Location: Horticultural Crops ResearchTitle: Nonchemical, cultural management strategies to suppress phytophthora root rot in northern highbush blueberry
|YEO, JOHN - Oregon State University|
|SULLIVAN, DAN - Oregon State University|
Submitted to: HortScience
Publication Type: Peer Reviewed Journal
Publication Acceptance Date: 4/2/2017
Publication Date: 6/1/2017
Citation: Yeo, J.R., Weiland, G.E., Sullivan, D.M., Bryla, D.R. 2017. Nonchemical, cultural management strategies to suppress phytophthora root rot in northern highbush blueberry. HortScience. 52(5):725-731. doi: 10.21273/HORTSCI11437-16.
Interpretive Summary: Phytophthora root rot of highbush blueberry, caused by Phytophthora cinnamomi, is often managed with fungicides, but organic growers cannot use fungicides and need nonchemical methods for managing this disease. Left untreated, root rot can reduce establishment, yield, and profitability for growers. A field experiment was established to evaluate whether combinations of mulch type (sawdust versus plastic weed mat, drip irrigation line placement (narrow versus wide), and gypsum incorporation (amended or not) reduced disease in comparison to fungicide treatment (control). Initially, disease was lower in plots mulched with sawdust, with wide drip irrigation line placement, and amended with gypsum than in all other treatments except the fungicide control. However, by the second growing season, plant biomass was similar between the two mulch types. The combination of widely-spaced drip irrigation with gypsum amendment resulted in the largest plant biomass of all the cultural treatments. However, plants treated with fungicide always had at least twice as much biomass as plants grown in any of the cultural treatments without fungicide. Therefore, although less effective than fungicide, this study suggests that gypsum soil amendment coupled with widely-spaced irrigation lines can help suppress root rot and increase growth of blueberry at sites where root rot is present.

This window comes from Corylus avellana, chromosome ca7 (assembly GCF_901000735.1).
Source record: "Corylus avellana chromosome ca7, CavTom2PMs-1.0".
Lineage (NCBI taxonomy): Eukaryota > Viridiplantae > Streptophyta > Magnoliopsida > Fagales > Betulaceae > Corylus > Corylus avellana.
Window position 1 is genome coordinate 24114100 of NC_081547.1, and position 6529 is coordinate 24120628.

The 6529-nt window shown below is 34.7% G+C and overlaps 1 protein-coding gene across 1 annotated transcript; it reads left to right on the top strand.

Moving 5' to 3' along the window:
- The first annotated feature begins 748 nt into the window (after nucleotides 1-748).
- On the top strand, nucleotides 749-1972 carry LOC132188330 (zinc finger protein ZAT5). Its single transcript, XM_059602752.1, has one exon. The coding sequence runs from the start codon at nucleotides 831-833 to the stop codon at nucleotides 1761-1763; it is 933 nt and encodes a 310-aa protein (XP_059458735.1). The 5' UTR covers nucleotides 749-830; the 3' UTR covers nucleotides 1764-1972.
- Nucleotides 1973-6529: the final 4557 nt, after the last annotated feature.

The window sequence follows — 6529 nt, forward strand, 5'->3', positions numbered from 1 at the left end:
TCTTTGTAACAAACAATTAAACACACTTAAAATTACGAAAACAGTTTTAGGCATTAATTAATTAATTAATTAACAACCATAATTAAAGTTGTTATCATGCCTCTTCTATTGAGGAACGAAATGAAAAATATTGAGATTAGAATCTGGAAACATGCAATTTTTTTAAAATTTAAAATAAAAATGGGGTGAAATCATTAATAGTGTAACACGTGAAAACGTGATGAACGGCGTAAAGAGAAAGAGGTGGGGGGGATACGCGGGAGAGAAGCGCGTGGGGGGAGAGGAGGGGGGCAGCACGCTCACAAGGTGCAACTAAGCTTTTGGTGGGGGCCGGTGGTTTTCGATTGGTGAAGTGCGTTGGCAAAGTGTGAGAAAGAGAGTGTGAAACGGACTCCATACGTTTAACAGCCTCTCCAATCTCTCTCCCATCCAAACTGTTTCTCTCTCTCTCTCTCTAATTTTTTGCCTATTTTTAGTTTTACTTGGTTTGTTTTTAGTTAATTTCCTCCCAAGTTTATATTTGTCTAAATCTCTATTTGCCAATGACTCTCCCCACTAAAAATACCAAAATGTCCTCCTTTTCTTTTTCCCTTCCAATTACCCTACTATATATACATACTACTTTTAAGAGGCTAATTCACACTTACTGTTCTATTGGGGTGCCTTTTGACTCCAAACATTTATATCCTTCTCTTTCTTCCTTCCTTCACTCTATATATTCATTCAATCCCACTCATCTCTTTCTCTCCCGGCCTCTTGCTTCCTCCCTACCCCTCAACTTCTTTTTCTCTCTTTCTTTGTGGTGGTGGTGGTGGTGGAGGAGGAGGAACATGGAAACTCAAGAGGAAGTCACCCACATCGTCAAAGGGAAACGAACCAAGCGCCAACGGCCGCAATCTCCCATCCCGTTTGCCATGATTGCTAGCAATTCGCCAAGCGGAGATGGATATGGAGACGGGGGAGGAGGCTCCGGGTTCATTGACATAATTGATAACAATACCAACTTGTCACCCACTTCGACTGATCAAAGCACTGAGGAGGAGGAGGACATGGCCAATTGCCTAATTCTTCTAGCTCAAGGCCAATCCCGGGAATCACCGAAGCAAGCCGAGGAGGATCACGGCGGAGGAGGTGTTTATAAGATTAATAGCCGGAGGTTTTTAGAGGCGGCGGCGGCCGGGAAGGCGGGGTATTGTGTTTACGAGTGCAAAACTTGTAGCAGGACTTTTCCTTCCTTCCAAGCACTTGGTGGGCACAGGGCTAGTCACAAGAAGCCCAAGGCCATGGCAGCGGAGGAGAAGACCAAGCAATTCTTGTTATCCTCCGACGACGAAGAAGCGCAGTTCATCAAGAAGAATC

Technical Abstract: Phytophthora cinnamomi causes root rot of highbush blueberry and decreases plant growth, yield, and profitability for growers. Fungicides can suppress root rot, but cannot be used in certified organic production systems and fungicide resistance may develop. Alternative, non-chemical, cultural management strategies were evaluated to reduce root rot in a field infested with Phytophthora cinnamomi and planted with a susceptible blueberry cultivar, Draper. Treatments included conventional sawdust mulch or weed mat combined with either narrow or wide drip irrigation line placement, and with the soil either amended or not with gypsum. A fungicide control treatment included application of two conventional fungicides with narrow drip line placement, sawdust mulch, and no gypsum. Initially, root infection was lower in plots amended with gypsum, mulched with sawdust, and with wide drip irrigation than in all other treatments except the fungicide control. However, after two growing seasons, plant biomass was similar between the two mulch types. The effects of irrigation line placement and gypsum incorporation were interactive, and the combination of widely-spaced irrigation lines with gypsum incorporation produced the most plant biomass of the cultural treatments. Irrigation lines placed adjacent to the plant crown negated the disease-suppressive effects of gypsum by moving zoospore-inhibiting Ca2+ away from the plant root zone. Plots with irrigation lines adjacent to the plant crown were also wetter in the center of the bed, which may facilitate infection by zoospores. Despite greater plant biomass with gypsum amendment and widely-spaced irrigation lines, plants treated with conventional fungicides had at least twice the biomass of plants grown in any of the cultural treatments without fungicide. Therefore, while less effective than the fungicides, this study suggests that pre-plant soil amendment with gypsum coupled with widely-spaced drip irrigation lines can help suppress root rot and increase growth of blueberry at sites where the pathogen is present.